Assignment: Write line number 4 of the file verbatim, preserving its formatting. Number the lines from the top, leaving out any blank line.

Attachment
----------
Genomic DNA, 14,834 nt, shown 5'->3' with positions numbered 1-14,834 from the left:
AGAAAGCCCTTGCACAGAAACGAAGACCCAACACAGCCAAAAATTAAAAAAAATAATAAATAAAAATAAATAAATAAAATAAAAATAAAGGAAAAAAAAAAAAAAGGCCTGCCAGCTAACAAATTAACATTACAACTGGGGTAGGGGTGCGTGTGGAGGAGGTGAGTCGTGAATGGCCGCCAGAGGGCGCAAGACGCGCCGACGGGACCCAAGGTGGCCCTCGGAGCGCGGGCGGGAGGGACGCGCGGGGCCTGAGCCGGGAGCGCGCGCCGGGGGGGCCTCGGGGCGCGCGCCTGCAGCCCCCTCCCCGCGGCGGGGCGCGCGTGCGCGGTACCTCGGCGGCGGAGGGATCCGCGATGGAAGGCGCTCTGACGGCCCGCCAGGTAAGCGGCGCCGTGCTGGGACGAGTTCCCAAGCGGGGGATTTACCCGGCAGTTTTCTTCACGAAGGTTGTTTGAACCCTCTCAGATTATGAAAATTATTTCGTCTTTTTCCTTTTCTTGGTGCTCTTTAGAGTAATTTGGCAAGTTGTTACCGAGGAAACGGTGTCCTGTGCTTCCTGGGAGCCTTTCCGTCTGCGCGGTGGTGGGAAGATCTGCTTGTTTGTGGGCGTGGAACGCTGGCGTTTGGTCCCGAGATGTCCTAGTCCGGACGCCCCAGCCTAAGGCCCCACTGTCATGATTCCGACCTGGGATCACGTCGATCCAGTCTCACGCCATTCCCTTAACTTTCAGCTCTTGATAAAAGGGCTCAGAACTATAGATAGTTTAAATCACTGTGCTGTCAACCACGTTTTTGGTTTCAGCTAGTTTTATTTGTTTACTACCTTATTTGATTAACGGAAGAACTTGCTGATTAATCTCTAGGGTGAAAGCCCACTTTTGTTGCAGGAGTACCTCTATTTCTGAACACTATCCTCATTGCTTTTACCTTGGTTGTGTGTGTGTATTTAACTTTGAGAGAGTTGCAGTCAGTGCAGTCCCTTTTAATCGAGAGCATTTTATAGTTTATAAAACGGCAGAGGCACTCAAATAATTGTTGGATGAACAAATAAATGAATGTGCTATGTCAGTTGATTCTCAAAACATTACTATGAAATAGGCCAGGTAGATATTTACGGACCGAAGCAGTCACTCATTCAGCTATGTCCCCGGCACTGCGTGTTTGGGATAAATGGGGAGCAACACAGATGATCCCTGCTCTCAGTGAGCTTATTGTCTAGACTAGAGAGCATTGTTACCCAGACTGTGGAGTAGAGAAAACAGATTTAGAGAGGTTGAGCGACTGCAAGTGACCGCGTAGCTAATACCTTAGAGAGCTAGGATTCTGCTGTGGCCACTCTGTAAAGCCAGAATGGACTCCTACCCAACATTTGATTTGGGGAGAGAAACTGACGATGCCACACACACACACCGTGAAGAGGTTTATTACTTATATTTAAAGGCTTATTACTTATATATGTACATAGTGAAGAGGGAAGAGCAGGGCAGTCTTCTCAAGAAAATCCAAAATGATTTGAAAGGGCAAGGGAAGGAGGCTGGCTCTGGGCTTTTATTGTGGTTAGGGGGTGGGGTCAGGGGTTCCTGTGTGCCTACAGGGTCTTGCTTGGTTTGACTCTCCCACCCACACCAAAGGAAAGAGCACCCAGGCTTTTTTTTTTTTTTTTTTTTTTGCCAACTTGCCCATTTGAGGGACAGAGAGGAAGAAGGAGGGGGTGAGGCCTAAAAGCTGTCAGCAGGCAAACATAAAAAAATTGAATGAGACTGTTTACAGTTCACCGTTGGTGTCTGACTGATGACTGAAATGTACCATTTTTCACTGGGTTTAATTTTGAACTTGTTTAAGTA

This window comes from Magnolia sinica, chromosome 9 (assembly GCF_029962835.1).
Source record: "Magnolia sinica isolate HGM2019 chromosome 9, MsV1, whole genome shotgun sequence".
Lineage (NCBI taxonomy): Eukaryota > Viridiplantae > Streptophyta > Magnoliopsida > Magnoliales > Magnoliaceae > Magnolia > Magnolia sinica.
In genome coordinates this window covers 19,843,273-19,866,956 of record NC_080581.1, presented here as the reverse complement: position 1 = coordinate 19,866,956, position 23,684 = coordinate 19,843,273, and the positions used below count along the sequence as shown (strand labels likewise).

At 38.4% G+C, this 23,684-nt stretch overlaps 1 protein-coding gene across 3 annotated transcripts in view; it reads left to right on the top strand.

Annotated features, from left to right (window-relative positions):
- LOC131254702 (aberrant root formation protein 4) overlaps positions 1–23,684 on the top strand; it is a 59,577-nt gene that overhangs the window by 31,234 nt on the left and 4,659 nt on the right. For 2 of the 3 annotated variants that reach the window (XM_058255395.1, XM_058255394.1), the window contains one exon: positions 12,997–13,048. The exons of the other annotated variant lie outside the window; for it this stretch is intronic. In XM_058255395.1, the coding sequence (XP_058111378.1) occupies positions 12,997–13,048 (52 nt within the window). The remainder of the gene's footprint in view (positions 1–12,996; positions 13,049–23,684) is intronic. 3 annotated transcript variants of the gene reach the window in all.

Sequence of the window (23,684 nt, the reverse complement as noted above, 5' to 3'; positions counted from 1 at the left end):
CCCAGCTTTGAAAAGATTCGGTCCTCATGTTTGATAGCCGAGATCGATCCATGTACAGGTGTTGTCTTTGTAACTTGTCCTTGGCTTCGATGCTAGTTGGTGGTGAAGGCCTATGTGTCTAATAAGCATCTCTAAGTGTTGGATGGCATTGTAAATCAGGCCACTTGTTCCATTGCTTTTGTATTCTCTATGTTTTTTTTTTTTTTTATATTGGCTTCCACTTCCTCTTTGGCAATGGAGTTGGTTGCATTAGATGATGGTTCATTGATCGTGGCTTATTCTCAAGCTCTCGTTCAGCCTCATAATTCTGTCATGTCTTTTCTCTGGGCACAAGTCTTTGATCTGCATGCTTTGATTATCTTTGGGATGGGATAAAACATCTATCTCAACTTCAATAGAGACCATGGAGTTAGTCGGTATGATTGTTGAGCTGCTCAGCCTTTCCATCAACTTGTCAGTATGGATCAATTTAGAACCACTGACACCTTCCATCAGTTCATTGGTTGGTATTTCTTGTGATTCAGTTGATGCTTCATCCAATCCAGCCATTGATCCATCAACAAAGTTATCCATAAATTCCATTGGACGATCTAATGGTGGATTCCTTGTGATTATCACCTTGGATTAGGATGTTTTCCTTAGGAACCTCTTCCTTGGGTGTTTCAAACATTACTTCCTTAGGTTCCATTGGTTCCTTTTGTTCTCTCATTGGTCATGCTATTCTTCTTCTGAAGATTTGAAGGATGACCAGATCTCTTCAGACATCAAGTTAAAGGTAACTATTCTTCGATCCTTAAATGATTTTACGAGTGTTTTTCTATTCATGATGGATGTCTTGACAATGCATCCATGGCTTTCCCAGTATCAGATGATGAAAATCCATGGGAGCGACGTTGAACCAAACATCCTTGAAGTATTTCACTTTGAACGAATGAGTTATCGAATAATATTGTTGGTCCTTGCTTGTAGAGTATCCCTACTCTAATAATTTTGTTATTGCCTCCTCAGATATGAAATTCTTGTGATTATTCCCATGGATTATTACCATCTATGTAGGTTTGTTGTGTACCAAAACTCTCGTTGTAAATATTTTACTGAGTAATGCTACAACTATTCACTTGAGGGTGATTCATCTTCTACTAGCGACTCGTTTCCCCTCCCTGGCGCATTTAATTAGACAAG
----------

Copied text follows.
Source record: "Magnolia sinica isolate HGM2019 chromosome 9, MsV1, whole genome shotgun sequence".